Getting a Wire Transfer Returned/Refunded

In Japan, most money is sent domestically or internationally via wire transfer.  If you have any kind of debt (student loans, credit card bills, etc.) accumulated back in your home country, one of the first things you’ll probably be looking for is a way to send money home.  Any bank or post office can do it, but it’s often a little cheaper and faster to use a remittance service like Western Union, Go Remit (previously called Go Lloyds), JTB Money T Global, or SBI Remit.

This isn’t a post about how to send a wire transfer or how to use remittance services per-se, but last week I had trouble with my wire transfer through Go Remit after finally getting my last name changed on my bank account, and it didn’t go through properly.  To solve the issue, I needed to request my money to be returned from their bank to my bank, which is called a kumi modoshi in Japanese.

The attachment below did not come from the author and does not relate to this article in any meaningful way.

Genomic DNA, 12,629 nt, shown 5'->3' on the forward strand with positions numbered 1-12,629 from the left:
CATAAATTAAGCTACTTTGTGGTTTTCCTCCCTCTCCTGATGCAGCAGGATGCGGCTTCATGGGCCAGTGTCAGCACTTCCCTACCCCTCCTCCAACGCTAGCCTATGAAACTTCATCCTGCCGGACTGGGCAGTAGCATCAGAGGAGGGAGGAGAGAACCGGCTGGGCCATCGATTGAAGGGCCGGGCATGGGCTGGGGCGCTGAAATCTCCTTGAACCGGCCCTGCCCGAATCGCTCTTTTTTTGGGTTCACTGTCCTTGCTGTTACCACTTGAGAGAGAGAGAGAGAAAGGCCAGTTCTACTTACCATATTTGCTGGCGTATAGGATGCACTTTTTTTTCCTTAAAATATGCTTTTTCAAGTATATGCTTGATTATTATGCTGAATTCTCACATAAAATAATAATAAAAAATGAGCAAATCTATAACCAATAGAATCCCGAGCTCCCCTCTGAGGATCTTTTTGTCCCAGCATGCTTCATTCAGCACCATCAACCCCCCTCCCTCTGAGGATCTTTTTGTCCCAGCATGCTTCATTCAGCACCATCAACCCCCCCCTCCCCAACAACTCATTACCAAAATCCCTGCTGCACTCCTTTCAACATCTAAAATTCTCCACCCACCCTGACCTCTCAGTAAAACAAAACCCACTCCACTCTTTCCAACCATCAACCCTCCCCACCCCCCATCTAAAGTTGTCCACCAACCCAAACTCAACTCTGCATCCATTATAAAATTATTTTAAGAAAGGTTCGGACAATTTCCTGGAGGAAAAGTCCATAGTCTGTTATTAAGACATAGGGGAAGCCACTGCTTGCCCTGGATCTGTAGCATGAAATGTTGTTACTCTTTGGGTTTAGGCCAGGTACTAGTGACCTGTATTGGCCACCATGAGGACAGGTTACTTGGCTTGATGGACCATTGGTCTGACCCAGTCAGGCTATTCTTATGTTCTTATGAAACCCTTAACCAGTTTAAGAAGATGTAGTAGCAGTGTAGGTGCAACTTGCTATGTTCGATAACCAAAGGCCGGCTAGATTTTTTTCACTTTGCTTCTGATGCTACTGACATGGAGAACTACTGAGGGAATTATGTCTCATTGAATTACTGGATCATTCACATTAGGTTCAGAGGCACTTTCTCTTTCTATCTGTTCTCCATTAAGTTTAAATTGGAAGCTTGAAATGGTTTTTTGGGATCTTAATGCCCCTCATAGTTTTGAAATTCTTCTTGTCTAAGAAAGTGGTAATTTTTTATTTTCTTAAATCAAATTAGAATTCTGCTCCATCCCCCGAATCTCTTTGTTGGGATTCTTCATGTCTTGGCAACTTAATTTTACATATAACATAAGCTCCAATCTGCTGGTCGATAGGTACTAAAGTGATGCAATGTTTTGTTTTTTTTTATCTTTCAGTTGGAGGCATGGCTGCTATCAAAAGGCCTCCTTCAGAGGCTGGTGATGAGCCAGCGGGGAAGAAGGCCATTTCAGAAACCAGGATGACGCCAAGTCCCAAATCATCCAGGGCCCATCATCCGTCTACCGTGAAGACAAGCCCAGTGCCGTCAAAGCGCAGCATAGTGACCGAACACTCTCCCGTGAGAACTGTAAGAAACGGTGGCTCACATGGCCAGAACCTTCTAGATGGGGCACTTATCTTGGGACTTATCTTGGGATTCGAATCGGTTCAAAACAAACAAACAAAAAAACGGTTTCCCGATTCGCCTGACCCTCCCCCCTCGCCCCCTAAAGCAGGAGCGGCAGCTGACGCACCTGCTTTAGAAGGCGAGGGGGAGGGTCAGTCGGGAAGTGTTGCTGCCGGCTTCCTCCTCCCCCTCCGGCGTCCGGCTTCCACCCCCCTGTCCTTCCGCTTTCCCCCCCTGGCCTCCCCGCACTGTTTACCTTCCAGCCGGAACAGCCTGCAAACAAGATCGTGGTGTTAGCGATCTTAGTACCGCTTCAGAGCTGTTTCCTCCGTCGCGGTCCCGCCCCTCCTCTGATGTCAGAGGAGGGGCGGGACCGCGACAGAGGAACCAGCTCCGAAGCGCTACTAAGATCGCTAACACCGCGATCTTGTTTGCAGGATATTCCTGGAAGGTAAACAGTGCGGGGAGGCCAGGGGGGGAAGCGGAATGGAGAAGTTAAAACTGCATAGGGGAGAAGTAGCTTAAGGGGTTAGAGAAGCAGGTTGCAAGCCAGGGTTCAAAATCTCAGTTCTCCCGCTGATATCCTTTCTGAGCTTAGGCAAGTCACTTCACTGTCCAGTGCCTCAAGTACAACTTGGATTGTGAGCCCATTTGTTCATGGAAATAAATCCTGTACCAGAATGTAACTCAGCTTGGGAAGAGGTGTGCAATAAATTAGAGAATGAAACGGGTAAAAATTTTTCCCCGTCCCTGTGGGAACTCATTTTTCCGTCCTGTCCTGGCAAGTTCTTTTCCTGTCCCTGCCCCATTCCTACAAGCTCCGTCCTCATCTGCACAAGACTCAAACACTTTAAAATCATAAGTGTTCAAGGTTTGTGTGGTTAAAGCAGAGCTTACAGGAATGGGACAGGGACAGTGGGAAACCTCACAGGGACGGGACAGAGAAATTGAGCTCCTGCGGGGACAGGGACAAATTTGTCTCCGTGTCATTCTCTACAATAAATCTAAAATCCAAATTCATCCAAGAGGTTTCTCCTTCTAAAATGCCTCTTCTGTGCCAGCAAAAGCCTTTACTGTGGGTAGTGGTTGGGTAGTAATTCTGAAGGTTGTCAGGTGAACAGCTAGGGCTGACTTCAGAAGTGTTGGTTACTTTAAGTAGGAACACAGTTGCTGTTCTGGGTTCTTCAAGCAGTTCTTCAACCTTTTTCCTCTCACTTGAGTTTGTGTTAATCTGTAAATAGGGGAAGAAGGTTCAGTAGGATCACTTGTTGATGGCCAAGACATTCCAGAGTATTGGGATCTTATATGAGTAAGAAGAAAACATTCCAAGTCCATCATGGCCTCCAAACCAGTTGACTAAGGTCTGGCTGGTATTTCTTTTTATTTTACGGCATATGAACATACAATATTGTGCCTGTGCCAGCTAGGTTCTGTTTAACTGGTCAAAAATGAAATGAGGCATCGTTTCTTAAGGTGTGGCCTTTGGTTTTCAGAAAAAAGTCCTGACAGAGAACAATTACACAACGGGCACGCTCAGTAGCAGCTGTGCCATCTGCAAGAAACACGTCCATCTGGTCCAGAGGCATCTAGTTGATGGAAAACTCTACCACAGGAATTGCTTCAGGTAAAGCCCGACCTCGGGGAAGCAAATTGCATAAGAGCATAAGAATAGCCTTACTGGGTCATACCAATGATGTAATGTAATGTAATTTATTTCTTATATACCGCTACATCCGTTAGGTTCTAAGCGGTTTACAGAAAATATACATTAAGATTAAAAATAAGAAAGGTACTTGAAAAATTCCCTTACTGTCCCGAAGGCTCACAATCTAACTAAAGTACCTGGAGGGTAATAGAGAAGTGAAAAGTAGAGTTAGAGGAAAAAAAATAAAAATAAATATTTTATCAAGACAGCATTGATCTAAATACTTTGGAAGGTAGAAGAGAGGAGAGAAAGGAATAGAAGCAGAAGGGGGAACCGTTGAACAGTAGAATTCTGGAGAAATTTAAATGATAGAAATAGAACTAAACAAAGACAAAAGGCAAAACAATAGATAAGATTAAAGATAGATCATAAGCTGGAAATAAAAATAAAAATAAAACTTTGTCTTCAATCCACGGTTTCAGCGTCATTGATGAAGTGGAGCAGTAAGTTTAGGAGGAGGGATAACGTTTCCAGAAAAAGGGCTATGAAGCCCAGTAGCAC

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Making the Big Move: Furnishing Your New Home

So you’ve settled on your new pad, moved in, and now there’s empty or mostly empty walls staring back at you.  What to do?  Thankfully, you’ve got a lot of options.  Japan is home to some of the smallest living spaces in the modern world, and every year furniture and interior design companies come out with new and creative ways to make the most of your space.

If you’ve got the budget, anything is possible.  Even if you don’t, you’re not out of luck.  Here are some ways to maximize your budget when furnishing your new home:

© Hitorigurashi Interior no Zipang.com

There’s a ton of ways to work with your space no matter the size. Here’s a stylish, one room apartment set up.
© Hitorigurashi Interior no Zipang.com

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